• Gently fold the pears into the batter, scrape everything into the baking pan.
  • Bake for 30-40 minutes or until an inserted knife comes out clean. Let cool for 20-30 minutes before serving.


Recipe: Käsekuchen (German Cheesecake)

Updated 13 June 2019


This Käsekuchen is one of F’s specialties and favorites. It’s a baked, German-style cheesecake that he introduced me to some years ago. When we first made it together back in 2013, we splurged on a food scale and a springform cake pan in order to make it, because the recipe F used has grams rather than cups.


This is no American-style cheesecake. The only cheese in this Käsekuchen is quark, a tangy, very low-fat fresh cheese common in Germany. It tastes a bit like yogurt, but has a thicker, spreadable consistency and is technically cheese. Instant pudding — use custard if you’re in the UK — acts as a thickening agent for the filling. The combination of quark and pudding lends a pleasant tang to the final product, and it’s not too sweet.


Another difference between Käsekuchen and American-style cheesecake is the crust: in the States, cheesecake crust is usually some kind of crushed graham cracker or cookie deal; Käsekuchen requires a proper dough that smells and tastes almost like a sugar cookie. Delicious.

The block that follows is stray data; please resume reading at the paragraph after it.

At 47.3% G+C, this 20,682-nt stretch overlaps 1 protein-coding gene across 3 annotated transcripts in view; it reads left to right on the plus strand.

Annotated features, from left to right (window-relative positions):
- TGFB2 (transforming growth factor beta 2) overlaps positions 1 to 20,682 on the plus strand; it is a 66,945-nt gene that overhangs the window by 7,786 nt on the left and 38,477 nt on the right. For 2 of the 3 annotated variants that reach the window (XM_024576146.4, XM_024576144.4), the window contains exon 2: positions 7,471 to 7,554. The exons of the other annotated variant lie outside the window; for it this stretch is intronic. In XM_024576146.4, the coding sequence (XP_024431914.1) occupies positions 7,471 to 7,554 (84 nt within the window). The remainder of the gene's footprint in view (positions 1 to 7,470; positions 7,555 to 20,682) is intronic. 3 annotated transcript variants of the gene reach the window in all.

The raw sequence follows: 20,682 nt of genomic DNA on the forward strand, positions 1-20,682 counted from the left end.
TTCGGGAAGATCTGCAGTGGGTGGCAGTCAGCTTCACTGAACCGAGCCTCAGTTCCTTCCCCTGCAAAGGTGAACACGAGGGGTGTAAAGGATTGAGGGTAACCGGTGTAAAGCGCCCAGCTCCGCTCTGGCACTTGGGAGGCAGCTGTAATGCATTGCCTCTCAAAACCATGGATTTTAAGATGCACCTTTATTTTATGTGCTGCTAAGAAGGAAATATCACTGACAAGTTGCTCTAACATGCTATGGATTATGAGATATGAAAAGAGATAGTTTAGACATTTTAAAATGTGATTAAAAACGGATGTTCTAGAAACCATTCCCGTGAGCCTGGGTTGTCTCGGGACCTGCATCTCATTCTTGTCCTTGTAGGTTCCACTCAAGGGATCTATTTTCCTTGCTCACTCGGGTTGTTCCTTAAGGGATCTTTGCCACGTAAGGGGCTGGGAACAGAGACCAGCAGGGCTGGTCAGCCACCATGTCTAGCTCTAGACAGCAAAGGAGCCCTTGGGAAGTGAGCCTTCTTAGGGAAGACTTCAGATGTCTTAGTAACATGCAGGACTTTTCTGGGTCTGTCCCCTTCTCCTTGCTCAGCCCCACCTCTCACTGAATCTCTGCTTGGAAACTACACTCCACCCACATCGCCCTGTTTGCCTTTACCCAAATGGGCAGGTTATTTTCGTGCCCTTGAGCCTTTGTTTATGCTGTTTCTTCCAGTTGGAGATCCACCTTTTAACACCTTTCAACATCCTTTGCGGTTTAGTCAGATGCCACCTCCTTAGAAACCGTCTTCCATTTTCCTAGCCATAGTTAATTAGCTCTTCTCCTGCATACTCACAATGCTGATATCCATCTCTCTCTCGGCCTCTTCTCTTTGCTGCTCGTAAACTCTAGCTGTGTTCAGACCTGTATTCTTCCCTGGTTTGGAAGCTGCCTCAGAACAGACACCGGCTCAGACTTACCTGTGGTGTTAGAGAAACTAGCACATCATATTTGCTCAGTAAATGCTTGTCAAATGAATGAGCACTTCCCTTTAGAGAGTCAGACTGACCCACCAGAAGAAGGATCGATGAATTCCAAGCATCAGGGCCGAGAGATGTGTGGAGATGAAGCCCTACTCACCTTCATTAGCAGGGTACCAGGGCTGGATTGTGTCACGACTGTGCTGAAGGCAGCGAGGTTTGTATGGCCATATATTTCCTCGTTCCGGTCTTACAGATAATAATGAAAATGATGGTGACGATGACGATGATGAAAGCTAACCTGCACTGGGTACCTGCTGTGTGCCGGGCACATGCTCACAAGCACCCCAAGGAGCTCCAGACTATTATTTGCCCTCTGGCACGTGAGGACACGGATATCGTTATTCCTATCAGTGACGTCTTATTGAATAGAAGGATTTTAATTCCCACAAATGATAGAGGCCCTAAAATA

have some

Nutritionally, you could do much worse than Käsekuchen. Yes, there’s sugar and butter and cream, but the quark is virtually fat-free and you can use mostly semi-skimmed milk to keep things leaner. It makes a great breakfast or afternoon snack with a cup of Kaffee!

Käsekuchen (German Cheesecake) (adapted/translated from this recipe)


  • Crust:
    • 330g white flour
    • 130g granulated sugar
    • 130g unsalted butter, slightly softened at room temperature
    • 2 large eggs
    • 1 tsp vanilla extract
    • 1 1/4 tsp baking powder
  • Filling:
    • 1kg quark (if in Germany use, Magerquark, the very low fat version)
    • 300g granulated sugar
    • 2 packages instant vanilla pudding (use instant custard if you’re in the UK – I can’t tell you exactly how much because we ballparked it)
    • 100mL sunflower oil (or other neutral oil)
    • 150mL single cream
    • 350mL semi-skimmed milk (use any combination of milk products adding up to 500-600mL)
    • 4 large eggs
    • Optional: zest of 1 lemon


  • Preheat the oven to 175C (350F).
  • Make the crust: Flour a flat surface. Put all the crust ingredients in a large bowl and blend with an electric hand or stand mixer until the butter forms small balls. Use your hands to finish forming the mixture into dough. Roll the dough out on a floured surface, then press it into the bottom and sides of a springform cake pan.
  • Make the filling: Combine all the filling ingredients in a large bowl and blend with an electric mixer until smooth.
  • Pour the filling into the cake pan with the crust.
  • Carefully slide the cake into the oven and bake for 75-90 minutes or until the top is starting to brown and the middle is mostly set — you may have to cover it with foil about halfway through so the top doesn’t get too dark.